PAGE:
Then, again, the passenger of a plane seldom knows how many toilets it has. As a general rule, his knowledge is limited to the toilets for the class — first class or tourist class — in which he is. Then, too, it takes several minutes for the passengers of big aircrafts, like those flying from the U.S. to the Philippines, to deplane. Besides, the speed with which a given passenger may do so depends, largely, upon the location of his seat in relation to the exit door. He cannot go over the heads of those nearer than he thereto. Again, Mr. Zulueta may have stayed in the toilet terminal for some time, expecting one of the commodes therein to be vacated soon enough, before deciding to go elsewhere to look for a place suitable to his purpose. But he had to walk, first, from the plane to the terminal building and, then, after vainly waiting therein for a while, cover a distance of about 400 yards therefrom to the beach, and seek there a place not visible by the people in the plane and in the terminal, inasmuch as the terrain at Wake Island is flat. What is more, he must have had to takeoff part, at least, of his clothing, because, without the facilities of a toilet, he had to wash himself and, then, dry himself up before he could be properly attired and walk back the 400 yards that separated him from the terminal building and/or the plane. Considering, in addition to the foregoing, the fact that he was not feeling well, at that time, We are not prepared to hold that it could not have taken him around an hour to perform the acts narrated by him.

But, why — asks the defendant — did he not reveal the same before the plane took off? The record shows that, even before Mr. Zulueta had reached the ramp leading to the plane, Capt. Zentner was already demonstrating at him in an intemperate and arrogant tone and attitude ("What do you think you are?), thereby impelling Mr. Zulueta to answer back in the same vein. As a consequence, there immediately ensued an altercation in the course of which each apparently tried to show that he could not be cowed by the other. Then came the order of Capt. Zentner to off-load all of the Zuluetas, including Mrs. Zulueta and the minor Miss Zulueta, as well as their luggage, their overcoats and other effects handcarried by them; but, Mr. Zulueta requested that the ladies be allowed to continue the trip. Meanwhile, it had taken time to locate his four (4) pieces of luggage. As a matter of fact, only three (3) of them were found, and the fourth eventually remained in the plane. In short, the issue between Capt. Zentner and Mr. Zulueta had been limited to determining whether the latter would allow himself to be browbeaten by the former. In the heat of the altercation, nobody had inquired about the cause of Mr. Zulueta's delay in returning to the plane, apart from the fact that it was rather embarrassing for him to explain, in the presence and within the hearing of the passengers and the crew, then assembled around them, why he had gone to the beach and why it had taken him some time to answer there a call of nature, instead of doing so in the terminal building.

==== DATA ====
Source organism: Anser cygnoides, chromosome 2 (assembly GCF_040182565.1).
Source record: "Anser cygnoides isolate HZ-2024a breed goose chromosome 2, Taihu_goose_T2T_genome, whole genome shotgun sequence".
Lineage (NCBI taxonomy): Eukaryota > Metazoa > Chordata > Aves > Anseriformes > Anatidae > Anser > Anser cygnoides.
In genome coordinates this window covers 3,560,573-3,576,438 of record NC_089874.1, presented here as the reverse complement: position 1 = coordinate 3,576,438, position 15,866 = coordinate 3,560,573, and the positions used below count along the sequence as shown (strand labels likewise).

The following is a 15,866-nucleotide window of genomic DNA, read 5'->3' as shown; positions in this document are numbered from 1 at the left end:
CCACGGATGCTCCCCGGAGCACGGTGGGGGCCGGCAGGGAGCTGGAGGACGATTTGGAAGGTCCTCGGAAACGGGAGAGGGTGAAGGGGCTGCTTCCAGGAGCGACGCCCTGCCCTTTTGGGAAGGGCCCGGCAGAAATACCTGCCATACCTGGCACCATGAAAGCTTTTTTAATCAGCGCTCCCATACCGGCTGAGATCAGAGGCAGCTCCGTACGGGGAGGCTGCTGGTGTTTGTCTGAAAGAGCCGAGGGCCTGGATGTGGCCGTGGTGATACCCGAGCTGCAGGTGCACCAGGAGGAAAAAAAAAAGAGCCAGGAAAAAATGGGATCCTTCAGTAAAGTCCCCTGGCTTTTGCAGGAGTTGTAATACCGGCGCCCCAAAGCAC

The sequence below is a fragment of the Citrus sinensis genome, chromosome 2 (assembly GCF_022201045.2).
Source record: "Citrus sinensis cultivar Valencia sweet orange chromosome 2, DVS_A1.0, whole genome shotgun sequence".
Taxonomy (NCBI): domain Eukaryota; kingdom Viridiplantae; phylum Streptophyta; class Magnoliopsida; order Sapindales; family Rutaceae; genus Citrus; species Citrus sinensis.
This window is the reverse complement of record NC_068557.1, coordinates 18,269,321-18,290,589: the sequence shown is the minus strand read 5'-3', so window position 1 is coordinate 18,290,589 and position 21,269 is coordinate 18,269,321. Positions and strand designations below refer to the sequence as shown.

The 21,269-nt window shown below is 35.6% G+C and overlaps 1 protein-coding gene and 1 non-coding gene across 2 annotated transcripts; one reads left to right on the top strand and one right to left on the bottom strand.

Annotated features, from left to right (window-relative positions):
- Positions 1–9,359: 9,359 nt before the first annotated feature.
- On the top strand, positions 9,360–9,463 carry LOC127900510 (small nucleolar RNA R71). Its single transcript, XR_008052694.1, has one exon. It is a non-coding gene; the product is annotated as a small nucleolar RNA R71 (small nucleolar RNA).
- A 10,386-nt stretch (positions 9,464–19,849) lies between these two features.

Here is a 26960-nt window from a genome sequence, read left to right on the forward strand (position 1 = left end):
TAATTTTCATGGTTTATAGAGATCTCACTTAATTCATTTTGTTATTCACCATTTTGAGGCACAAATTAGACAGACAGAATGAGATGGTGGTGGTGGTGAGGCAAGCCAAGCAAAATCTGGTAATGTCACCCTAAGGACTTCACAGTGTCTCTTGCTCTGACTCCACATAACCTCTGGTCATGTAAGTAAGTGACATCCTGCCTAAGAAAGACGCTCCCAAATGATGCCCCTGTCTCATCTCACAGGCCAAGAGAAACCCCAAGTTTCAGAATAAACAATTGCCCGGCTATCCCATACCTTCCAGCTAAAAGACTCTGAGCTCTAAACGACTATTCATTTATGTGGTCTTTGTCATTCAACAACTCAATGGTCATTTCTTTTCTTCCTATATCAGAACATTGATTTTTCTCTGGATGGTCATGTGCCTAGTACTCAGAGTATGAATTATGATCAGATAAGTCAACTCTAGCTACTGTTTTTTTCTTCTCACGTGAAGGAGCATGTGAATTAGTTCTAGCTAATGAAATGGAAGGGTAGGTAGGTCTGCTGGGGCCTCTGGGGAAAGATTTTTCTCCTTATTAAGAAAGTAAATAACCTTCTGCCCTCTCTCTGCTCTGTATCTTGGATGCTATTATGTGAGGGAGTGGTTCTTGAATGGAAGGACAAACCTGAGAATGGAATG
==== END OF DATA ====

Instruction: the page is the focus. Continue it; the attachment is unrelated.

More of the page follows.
Defendant's motion for reconsideration assails: (1) the amount of damages awarded as excessive; (2) the propriety of accepting as credible plaintiffs' theory; (3) plaintiffs' right to recover either moral or exemplary damages; (4) plaintiffs' right to recover attorney's fees; and (5) the non-enforcement of the compromise agreement between the defendant and plaintiff's wife, Mrs. Zulueta. Upon the other hand, plaintiffs' motion for reconsideration contests the decision of this Court reducing the amount of damages awarded by the trial court to approximately one-half thereof, upon the ground, not only that, contrary to the findings of this Court, in said decision, plaintiff had not contributed to the aggravation of his altercation or incident with Capt. Zentner by reacting to his provocation with extreme belligerency thereby allowing himself to be dragged down to the level on which said agent of the defendant had placed himself, but, also, because the purchasing power of our local currency is now much lower than when the trial court rendered its appealed decision, over five (5) years ago, on July 5, 1967, which is an undeniable and undisputed fact. Precisely, for this reason, defendant's characterization as exorbitant of the aggregate award of over P700,000 by way of damages, apart from attorney's fees in the sum of P75,000, is untenable. Indeed, said award is now barely equivalent to around 100,000 U. S. dollars.